Mike, I appreciate your comments, and I’m with you in supporting some meaningful check on the government’s power to detain and punish suspects, even if they are alien enemy combatants in the War on Terror. I just don’t think the ordinary civilian courts are properly suited to the task.
We need a serious national conversation about this, but the Obama administration is obfuscating the issue by pretending it’s easier than it actually is. One of the chief fantasies is that civilian trials can play the same role and provide the same protections for high-profile al-Qaeda suspects and ordinary criminal defendants. This cannot be so. Put aside for a moment the questions of whether the al-Qaeda defendants can get an impartial jury in New York (you think so, I don’t).
One fact remains that undercuts the very concept of a criminal trial: There is no way the government is willing to release these al-Qaeda defendants if they are acquitted. To do so would be politically and practically impossible in the context of the ongoing war effort. (My wife Elizabeth called me to the TV yesterday as Attorney General Holder was being asked at a press conference, What will you do if the terrorists are acquitted? His answer, in essence: They won’t be acquitted.) This evasion masks an obvious truth, that the stakes in the War on Terror are simply too high for the government to release a suspect known to be a committed terrorist (especially if the release would come from a civilian procedural technicality). Democratic Senator Jack Reed admitted as much yesterday on Fox News Sunday, when he said that the “principle of preventive detention,” “which is recognized during hostilities,” would allow the government to retain custody even in the event of an acquittal.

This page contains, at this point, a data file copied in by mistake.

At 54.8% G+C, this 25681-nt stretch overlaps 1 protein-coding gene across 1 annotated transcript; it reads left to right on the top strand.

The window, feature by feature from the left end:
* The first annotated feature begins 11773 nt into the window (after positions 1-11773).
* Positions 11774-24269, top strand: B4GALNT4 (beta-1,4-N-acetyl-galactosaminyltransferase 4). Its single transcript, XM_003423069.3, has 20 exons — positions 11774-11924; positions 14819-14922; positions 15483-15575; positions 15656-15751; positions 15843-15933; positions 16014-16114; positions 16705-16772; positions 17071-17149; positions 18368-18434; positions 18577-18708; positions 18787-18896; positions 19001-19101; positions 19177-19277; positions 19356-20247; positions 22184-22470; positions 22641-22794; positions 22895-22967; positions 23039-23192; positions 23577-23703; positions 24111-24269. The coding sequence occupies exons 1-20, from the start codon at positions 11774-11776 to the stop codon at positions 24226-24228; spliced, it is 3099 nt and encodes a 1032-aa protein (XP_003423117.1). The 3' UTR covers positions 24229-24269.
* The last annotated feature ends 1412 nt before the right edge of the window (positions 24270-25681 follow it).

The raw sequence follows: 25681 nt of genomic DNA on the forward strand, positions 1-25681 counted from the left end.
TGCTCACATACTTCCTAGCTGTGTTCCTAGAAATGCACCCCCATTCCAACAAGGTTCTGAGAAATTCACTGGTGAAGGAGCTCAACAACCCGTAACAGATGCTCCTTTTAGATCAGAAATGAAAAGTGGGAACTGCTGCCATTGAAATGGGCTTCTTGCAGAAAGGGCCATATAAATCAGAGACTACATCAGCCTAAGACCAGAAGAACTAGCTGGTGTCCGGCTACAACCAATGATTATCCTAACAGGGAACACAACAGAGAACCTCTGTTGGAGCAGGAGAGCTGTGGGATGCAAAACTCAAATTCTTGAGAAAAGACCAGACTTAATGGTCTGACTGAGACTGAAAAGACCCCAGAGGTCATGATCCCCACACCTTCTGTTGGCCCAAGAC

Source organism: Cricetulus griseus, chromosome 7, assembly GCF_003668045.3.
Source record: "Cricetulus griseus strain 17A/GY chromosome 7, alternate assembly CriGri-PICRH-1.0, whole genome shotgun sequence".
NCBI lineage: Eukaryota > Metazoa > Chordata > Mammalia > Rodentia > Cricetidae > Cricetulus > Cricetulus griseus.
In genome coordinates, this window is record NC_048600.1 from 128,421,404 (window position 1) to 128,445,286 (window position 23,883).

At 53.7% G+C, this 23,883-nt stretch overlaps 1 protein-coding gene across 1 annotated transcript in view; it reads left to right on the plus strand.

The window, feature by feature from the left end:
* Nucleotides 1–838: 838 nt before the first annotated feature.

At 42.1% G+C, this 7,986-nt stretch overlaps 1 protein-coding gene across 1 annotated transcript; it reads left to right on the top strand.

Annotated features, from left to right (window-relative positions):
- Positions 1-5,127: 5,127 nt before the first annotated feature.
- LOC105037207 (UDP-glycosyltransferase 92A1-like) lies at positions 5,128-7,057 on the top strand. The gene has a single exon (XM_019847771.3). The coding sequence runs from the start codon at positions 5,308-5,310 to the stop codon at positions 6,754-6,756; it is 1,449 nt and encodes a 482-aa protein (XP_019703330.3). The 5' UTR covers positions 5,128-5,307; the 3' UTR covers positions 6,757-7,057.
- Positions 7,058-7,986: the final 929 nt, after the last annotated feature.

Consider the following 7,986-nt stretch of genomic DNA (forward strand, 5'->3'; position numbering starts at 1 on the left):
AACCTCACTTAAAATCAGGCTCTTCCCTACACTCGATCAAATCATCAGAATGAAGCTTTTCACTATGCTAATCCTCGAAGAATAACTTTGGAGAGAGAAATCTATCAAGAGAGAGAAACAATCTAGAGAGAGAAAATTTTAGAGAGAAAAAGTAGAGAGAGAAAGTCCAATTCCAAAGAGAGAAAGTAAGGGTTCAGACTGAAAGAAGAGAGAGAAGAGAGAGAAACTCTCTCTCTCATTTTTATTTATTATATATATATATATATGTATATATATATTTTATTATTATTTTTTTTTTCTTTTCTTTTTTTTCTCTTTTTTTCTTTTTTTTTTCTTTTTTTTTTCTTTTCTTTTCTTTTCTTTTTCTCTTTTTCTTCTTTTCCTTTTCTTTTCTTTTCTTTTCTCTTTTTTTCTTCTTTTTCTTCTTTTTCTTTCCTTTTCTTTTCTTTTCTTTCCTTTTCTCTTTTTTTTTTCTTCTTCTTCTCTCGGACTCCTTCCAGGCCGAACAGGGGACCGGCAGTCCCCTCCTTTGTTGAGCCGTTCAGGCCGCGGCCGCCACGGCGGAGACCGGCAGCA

The fact that the government is not prepared (indeed, it could not responsibly be prepared) to release the al-Qaeda suspects upon a civilian-trial acquittal renders the entire trial process dishonest. The trials are not being used to determine the fate of the defendants, but rather to confer a false air of legitimacy to their ongoing detention. The shame is that this deception is unnecessary: Terrorists can be legitimately detained without civilian trials, since they pose a clear and present danger to our national security in the midst of an ongoing military operation. The evidentiary issues are much more difficult and the costs of false acquittals are much higher in this context, which justifies a level of due process that is less exacting than in civilian-criminal cases. The Bush administration was willing frankly to acknowledge this reality. The Obama administration oscillates between trying to wish it away and concealing it.